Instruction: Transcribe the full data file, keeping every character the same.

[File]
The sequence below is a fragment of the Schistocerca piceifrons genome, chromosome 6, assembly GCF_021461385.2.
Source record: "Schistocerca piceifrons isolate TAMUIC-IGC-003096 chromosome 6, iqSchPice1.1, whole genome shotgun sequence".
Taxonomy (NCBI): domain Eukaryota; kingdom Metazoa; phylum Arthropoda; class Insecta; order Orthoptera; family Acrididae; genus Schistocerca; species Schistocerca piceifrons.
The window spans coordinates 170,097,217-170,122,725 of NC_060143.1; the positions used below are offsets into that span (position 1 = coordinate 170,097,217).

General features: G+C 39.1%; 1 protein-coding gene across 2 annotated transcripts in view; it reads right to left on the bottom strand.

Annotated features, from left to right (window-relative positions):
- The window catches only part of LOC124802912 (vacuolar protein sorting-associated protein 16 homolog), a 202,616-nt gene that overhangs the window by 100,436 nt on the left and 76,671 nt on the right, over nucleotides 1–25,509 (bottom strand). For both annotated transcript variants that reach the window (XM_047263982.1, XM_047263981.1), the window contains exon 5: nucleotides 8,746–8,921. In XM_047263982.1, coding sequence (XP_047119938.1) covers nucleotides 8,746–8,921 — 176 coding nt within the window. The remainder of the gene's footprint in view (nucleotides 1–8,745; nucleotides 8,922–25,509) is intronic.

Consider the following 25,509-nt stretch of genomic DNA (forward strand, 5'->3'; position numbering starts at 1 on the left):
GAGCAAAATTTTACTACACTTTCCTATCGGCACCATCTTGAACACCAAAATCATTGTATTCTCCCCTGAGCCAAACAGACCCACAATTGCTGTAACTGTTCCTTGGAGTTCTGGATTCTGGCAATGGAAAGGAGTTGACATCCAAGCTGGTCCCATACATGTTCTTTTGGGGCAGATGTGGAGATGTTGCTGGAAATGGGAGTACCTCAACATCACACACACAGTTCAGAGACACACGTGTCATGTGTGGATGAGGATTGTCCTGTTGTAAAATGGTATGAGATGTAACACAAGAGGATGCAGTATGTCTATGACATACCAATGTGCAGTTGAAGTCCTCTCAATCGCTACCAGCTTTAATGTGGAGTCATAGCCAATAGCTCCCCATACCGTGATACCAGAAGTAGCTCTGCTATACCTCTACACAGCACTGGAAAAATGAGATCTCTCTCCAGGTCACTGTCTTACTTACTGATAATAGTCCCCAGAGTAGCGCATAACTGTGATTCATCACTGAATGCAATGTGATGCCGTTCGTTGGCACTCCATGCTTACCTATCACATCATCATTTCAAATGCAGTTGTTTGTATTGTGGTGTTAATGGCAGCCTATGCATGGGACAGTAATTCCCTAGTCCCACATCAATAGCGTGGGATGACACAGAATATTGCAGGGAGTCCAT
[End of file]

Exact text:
The sequence below is a fragment of the Schistocerca piceifrons genome, chromosome 6, assembly GCF_021461385.2.
Source record: "Schistocerca piceifrons isolate TAMUIC-IGC-003096 chromosome 6, iqSchPice1.1, whole genome shotgun sequence".
Taxonomy (NCBI): domain Eukaryota; kingdom Metazoa; phylum Arthropoda; class Insecta; order Orthoptera; family Acrididae; genus Schistocerca; species Schistocerca piceifrons.
The window spans coordinates 170,097,217-170,122,725 of NC_060143.1; the positions used below are offsets into that span (position 1 = coordinate 170,097,217).

General features: G+C 39.1%; 1 protein-coding gene across 2 annotated transcripts in view; it reads right to left on the bottom strand.

Annotated features, from left to right (window-relative positions):
- The window catches only part of LOC124802912 (vacuolar protein sorting-associated protein 16 homolog), a 202,616-nt gene that overhangs the window by 100,436 nt on the left and 76,671 nt on the right, over nucleotides 1–25,509 (bottom strand). For both annotated transcript variants that reach the window (XM_047263982.1, XM_047263981.1), the window contains exon 5: nucleotides 8,746–8,921. In XM_047263982.1, coding sequence (XP_047119938.1) covers nucleotides 8,746–8,921 — 176 coding nt within the window. The remainder of the gene's footprint in view (nucleotides 1–8,745; nucleotides 8,922–25,509) is intronic.

Consider the following 25,509-nt stretch of genomic DNA (forward strand, 5'->3'; position numbering starts at 1 on the left):
GAGCAAAATTTTACTACACTTTCCTATCGGCACCATCTTGAACACCAAAATCATTGTATTCTCCCCTGAGCCAAACAGACCCACAATTGCTGTAACTGTTCCTTGGAGTTCTGGATTCTGGCAATGGAAAGGAGTTGACATCCAAGCTGGTCCCATACATGTTCTTTTGGGGCAGATGTGGAGATGTTGCTGGAAATGGGAGTACCTCAACATCACACACACAGTTCAGAGACACACGTGTCATGTGTGGATGAGGATTGTCCTGTTGTAAAATGGTATGAGATGTAACACAAGAGGATGCAGTATGTCTATGACATACCAATGTGCAGTTGAAGTCCTCTCAATCGCTACCAGCTTTAATGTGGAGTCATAGCCAATAGCTCCCCATACCGTGATACCAGAAGTAGCTCTGCTATACCTCTACACAGCACTGGAAAAATGAGATCTCTCTCCAGGTCACTGTCTTACTTACTGATAATAGTCCCCAGAGTAGCGCATAACTGTGATTCATCACTGAATGCAATGTGATGCCGTTCGTTGGCACTCCATGCTTACCTATCACATCATCATTTCAAATGCAGTTGTTTGTATTGTGGTGTTAATGGCAGCCTATGCATGGGACAGTAATTCCCTAGTCCCACATCAATAGCGTGGGATGACACAGAATATTGCAGGGAGTCCAT